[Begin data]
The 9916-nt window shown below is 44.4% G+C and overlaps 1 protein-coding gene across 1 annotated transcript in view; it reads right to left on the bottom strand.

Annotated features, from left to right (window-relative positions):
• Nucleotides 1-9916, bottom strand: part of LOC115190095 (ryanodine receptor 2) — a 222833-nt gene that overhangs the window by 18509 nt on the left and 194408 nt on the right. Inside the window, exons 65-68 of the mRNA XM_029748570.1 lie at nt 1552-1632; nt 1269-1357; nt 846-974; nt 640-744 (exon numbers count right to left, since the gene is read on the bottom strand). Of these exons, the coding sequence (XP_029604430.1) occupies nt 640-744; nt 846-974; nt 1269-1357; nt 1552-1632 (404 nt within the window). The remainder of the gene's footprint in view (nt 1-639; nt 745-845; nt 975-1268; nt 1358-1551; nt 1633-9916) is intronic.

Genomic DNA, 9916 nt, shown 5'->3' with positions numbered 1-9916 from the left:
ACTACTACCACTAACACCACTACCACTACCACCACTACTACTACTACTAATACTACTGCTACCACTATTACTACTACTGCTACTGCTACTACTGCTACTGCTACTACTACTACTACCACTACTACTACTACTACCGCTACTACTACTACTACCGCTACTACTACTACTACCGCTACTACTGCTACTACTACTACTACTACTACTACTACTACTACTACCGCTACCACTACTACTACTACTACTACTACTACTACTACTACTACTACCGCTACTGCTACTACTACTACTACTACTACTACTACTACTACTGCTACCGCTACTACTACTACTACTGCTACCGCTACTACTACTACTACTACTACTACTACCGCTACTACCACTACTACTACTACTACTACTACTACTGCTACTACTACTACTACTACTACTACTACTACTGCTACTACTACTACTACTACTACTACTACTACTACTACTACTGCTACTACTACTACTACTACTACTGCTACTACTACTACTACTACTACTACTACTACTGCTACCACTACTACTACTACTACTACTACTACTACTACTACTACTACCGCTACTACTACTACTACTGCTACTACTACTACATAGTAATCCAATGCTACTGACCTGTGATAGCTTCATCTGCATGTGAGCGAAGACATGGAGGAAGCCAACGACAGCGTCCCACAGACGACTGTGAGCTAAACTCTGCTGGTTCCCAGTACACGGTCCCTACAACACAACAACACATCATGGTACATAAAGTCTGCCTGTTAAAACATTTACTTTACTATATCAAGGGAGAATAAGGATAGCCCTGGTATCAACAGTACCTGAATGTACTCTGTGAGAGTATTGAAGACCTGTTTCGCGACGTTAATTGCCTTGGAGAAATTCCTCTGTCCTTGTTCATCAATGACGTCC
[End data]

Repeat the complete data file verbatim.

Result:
The 9916-nt window shown below is 44.4% G+C and overlaps 1 protein-coding gene across 1 annotated transcript in view; it reads right to left on the bottom strand.

Annotated features, from left to right (window-relative positions):
• Nucleotides 1-9916, bottom strand: part of LOC115190095 (ryanodine receptor 2) — a 222833-nt gene that overhangs the window by 18509 nt on the left and 194408 nt on the right. Inside the window, exons 65-68 of the mRNA XM_029748570.1 lie at nt 1552-1632; nt 1269-1357; nt 846-974; nt 640-744 (exon numbers count right to left, since the gene is read on the bottom strand). Of these exons, the coding sequence (XP_029604430.1) occupies nt 640-744; nt 846-974; nt 1269-1357; nt 1552-1632 (404 nt within the window). The remainder of the gene's footprint in view (nt 1-639; nt 745-845; nt 975-1268; nt 1358-1551; nt 1633-9916) is intronic.

Genomic DNA, 9916 nt, shown 5'->3' with positions numbered 1-9916 from the left:
ACTACTACCACTAACACCACTACCACTACCACCACTACTACTACTACTAATACTACTGCTACCACTATTACTACTACTGCTACTGCTACTACTGCTACTGCTACTACTACTACTACCACTACTACTACTACTACCGCTACTACTACTACTACCGCTACTACTACTACTACCGCTACTACTGCTACTACTACTACTACTACTACTACTACTACTACTACCGCTACCACTACTACTACTACTACTACTACTACTACTACTACTACTACCGCTACTGCTACTACTACTACTACTACTACTACTACTACTACTGCTACCGCTACTACTACTACTACTGCTACCGCTACTACTACTACTACTACTACTACTACCGCTACTACCACTACTACTACTACTACTACTACTACTGCTACTACTACTACTACTACTACTACTACTACTGCTACTACTACTACTACTACTACTACTACTACTACTACTACTGCTACTACTACTACTACTACTACTGCTACTACTACTACTACTACTACTACTACTACTGCTACCACTACTACTACTACTACTACTACTACTACTACTACTACTACCGCTACTACTACTACTACTGCTACTACTACTACATAGTAATCCAATGCTACTGACCTGTGATAGCTTCATCTGCATGTGAGCGAAGACATGGAGGAAGCCAACGACAGCGTCCCACAGACGACTGTGAGCTAAACTCTGCTGGTTCCCAGTACACGGTCCCTACAACACAACAACACATCATGGTACATAAAGTCTGCCTGTTAAAACATTTACTTTACTATATCAAGGGAGAATAAGGATAGCCCTGGTATCAACAGTACCTGAATGTACTCTGTGAGAGTATTGAAGACCTGTTTCGCGACGTTAATTGCCTTGGAGAAATTCCTCTGTCCTTGTTCATCAATGACGTCC